Thursday, June 8, 2017

The Tomb of Caecelia - A Party Stop

Our next stop on the Appian Way is perhaps the best known. I am stepping a little out of strict chronology here but The Tomb of Caecilia Matella was a really happenin' place when we were there. It does not seem like the place to end our journey down a long, ancient necropolis.

This seems to have been the focal point of the "Via Appia Day" celebrations.  Lots of local vendors and political causes had tents set up.  A band was playing what I assume to be traditional Italian folk music.  Little girls in dresses were dancing to it.  All very much like a Fellini movie.  

Oh, and we ran into another re-enactor.  Who better than Pan - or perhaps a more generic satyr - to be the life of the party!

The Tomb of course was open and free of charge that day.  Here is a look from across the road.  The tomb proper is the round section on the left.  It was later incorporated into a 12th century fortress of the Caetani family.  In the fashion of the times they used this as a toll booth and to protect themselves from other local families.  It sounds as if they were all unpleasant robber barons.

Unlike our last stop there is no real doubt as to who was buried here.  Her name is still on a monumental stone up front.  It translates to:

To Caecelia Matella, daughter of Quintus Creticus (and wife) of Crassus

The tomb is 1st Century BC.  Quintus Creticus was Consul in 69 BC and the Crassus referenced appears to be the son of the famous Marcus Crassus who was a general under Julius Caeser.  The identification is made a bit difficult by there being three generations of the Crassus family with near identical names.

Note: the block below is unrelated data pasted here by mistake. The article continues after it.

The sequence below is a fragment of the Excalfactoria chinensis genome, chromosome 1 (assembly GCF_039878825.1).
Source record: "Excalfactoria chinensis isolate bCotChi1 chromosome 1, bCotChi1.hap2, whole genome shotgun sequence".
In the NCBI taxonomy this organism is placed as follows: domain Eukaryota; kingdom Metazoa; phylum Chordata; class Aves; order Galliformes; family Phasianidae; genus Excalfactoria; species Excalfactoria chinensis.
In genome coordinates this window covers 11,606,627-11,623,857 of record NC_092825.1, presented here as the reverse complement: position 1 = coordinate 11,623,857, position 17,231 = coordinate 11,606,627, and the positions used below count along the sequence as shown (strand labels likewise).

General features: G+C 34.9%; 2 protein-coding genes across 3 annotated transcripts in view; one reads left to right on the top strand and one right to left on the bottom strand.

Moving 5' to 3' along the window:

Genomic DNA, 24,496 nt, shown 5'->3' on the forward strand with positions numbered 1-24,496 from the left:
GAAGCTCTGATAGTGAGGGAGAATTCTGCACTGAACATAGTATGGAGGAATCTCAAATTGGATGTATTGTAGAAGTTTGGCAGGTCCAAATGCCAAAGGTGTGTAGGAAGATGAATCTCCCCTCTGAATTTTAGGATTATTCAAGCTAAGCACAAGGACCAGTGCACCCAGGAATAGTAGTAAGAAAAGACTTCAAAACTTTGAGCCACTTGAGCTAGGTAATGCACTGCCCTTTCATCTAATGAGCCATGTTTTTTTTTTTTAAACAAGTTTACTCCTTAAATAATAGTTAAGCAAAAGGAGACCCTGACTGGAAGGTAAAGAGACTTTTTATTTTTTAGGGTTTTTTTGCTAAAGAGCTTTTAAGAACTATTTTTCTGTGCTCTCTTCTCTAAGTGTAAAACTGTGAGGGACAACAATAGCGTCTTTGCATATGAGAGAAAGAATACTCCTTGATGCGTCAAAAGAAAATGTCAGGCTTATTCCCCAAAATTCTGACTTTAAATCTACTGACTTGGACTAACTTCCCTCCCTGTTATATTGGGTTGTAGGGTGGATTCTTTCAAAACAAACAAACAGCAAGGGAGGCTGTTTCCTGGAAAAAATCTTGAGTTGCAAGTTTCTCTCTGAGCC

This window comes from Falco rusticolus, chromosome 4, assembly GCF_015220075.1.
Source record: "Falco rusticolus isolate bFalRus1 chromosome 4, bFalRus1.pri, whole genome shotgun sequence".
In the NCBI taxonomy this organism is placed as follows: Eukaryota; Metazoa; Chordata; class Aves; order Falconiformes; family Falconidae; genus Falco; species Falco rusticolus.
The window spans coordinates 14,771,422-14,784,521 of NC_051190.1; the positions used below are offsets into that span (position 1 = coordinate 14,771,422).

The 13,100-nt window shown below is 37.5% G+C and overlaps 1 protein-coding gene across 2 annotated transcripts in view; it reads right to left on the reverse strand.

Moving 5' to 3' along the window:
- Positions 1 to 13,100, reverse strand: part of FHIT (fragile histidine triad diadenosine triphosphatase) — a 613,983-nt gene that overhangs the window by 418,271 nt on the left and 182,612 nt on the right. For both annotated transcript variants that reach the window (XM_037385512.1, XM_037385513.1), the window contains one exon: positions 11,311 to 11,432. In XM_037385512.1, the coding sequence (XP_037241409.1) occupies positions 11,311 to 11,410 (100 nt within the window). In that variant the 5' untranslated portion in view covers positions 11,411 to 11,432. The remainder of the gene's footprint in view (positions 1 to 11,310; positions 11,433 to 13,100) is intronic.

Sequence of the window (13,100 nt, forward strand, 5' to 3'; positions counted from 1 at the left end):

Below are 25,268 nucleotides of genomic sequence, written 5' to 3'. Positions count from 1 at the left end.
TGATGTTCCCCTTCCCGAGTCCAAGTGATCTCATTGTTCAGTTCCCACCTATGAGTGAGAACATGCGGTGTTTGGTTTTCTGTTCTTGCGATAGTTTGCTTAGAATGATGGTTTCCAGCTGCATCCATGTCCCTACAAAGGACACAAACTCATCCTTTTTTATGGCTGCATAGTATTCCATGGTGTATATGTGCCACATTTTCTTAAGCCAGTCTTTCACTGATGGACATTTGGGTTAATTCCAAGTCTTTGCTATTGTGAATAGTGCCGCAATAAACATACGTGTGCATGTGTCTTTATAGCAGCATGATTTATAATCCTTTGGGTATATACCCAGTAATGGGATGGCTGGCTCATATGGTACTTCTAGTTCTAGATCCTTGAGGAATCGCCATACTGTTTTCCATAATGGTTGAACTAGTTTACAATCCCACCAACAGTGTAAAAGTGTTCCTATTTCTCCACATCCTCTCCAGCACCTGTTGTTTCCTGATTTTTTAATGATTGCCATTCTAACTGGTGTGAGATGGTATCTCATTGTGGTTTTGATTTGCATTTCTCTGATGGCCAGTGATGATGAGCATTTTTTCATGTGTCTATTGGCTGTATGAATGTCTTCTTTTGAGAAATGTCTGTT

Although the tomb has survived in better shape than most similar structures the complex as a whole is quite the hodge podge. Excavations have been ongoing here since at least the mid 1500's albeit the early ones were nothing more than treasure hunts. Here a former gate into the fortress has been sealed off with various bits and bobs found over the years.

I am always interested in the post Roman history of places like this.  Many of the early engravings from artists off to see Important Ancient Sites tend towards the romantic. While looking for information on this tomb I did run across an online book that provided me with much useful information.  The serious student is directed HERE

The inside of the main tomb was somewhat of a disappointment to me.  It resembles nothing so much as the inside of an industrial chimney.  Obviously there are interesting parts that are off limits to visitors, especially on a day when herds of same were out in force.

The interior of the fortress is now open to the elements and has an assortment of relics that have been unearthed in the area. Naturally many of the better pieces are in museums.

The focused traveler certainly sees more, checks more things off his or her list.  But the joys of unfocused travel are not to be dismissed.  While wandering about to no particular purpose I stumbled across this:

CHRESTUS LICTOR CAESARIS.  I was at least aware that a Lictor was a minor official in Roman times.  The primary use of the title was for the bodyguards assigned to the Emperor and to lesser functionaries.  It had a few secondary meanings as well.  A sub class of Lictors had religious duties being present at sacrifices and serving as bodyguards for the priests.  The term "Lector" is unrelated btw.

And Chrestus?  An intense debate as to the relationship between this name/title and that of Christ/Christians existed that I knew nothing about before I found this stone. 

No comments: